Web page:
Washington and Tehran may currently be close to concluding an updated version of the 2015 nuclear deal, although it is unclear if diplomats will be able to resolve the remaining points of contention. If they succeed in doing so, Beijing—which has been growing ever closer to the Islamic Republic in recent years—stands to benefit, as Craig Singelton explains:
Years of punishing international sanctions have left Iran diplomatically and economically isolated, with Tehran seeking greater support from other autocratic regimes. That extends to its partnership with China, which in recent years has become Iran’s top trading partner, a leading destination for energy exports, and a major investor in Iranian industry. While Sino-Iranian military cooperation has ebbed from its heyday in the 1980s and 1990s, the two countries engage in periodic military exchanges, joint exercises, and port calls. In January, for example, eleven Iranian vessels joined three Russian ships and two Chinese vessels in a series of joint tactical and artillery drills in the northern Indian Ocean. Likewise, China actively supports Iran’s cruise- and ballistic-missile programs, providing it with technology that has been integrated into systems used against U.S. forces in neighboring Iraq as recently as 2020.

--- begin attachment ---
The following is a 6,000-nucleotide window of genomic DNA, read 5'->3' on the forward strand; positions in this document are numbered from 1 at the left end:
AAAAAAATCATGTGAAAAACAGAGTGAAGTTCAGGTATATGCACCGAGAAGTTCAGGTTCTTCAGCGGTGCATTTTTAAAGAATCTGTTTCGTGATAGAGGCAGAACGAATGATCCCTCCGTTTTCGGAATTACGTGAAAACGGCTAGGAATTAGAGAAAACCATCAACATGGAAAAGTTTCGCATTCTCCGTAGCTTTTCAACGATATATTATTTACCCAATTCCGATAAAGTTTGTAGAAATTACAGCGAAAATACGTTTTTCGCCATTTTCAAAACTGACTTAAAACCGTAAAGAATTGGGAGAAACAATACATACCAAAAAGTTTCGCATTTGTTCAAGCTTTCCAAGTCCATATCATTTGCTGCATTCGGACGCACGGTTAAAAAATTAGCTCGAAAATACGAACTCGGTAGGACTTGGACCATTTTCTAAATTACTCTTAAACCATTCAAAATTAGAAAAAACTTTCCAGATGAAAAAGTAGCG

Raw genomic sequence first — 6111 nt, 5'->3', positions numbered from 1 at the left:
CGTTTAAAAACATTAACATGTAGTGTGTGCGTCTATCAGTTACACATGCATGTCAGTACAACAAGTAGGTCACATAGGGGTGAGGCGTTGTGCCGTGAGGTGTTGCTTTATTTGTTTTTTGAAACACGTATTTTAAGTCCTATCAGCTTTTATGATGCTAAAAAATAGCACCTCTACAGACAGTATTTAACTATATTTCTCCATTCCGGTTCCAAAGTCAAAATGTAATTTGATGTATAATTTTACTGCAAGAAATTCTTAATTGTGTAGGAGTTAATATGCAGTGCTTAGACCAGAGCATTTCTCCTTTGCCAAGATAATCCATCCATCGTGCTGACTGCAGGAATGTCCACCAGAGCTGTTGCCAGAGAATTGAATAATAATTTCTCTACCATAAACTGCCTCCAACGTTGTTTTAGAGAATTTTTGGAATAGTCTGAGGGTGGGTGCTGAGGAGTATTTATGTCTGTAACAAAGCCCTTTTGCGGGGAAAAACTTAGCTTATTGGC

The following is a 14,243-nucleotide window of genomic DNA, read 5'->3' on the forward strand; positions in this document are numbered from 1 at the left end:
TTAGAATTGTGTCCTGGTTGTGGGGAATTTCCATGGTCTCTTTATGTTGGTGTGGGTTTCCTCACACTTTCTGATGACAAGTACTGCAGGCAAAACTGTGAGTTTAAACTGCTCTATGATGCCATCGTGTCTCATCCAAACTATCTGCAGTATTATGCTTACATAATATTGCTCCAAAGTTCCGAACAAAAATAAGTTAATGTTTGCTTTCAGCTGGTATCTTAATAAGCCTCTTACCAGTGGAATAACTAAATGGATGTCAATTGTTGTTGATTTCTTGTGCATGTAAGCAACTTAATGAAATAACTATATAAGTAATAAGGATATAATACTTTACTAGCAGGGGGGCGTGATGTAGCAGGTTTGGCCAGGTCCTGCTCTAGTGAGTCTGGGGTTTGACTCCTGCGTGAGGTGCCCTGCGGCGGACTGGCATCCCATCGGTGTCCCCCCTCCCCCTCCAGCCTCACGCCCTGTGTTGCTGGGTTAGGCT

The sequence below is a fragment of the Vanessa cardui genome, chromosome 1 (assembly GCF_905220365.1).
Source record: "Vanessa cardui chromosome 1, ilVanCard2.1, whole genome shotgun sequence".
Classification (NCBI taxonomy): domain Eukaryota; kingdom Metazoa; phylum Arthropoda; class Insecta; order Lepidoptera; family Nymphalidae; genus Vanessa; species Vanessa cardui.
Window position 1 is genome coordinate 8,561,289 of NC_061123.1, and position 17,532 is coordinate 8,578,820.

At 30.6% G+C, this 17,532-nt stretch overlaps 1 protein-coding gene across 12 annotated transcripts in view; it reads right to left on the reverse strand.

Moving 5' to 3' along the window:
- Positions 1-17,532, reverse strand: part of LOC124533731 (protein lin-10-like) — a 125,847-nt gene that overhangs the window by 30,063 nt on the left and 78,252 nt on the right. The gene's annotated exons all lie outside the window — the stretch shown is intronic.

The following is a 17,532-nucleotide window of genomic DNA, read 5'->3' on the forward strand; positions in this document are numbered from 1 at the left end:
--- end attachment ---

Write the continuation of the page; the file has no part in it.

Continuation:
Yet, Singleton notes, China has also set limits on its cooperation with the Islamic Republic, no doubt because of the possible negative effects of U.S. and European sanctions. A nuclear deal would change that:
Free from the threat of sanctions, China will almost certainly ramp up its investments in and trade with Iran, deepening not only its influence there but in the region as well. . . . China will also expand its reach throughout Iran’s steel, gold, and aluminum sectors, having previously invested in other materials-processing projects that enabled Iran to produce inputs for its missile program.
The same applies to infrastructure and transportation-related projects aimed at connecting Iran to China’s regional networks in South and Central Asia. That includes a planned train route between Iran and China’s Xinjiang province, where the United Nations recently determined Beijing is committing “serious human-rights violations,” such as forced labor and sterilizations. Tehran will also lean on Beijing to modernize its telecommunications architecture, including requesting assistance in installing the same artificial-intelligence surveillance technology that China has exported to other autocratic regimes. The result will be even more censorship and political repression for millions of Iranians.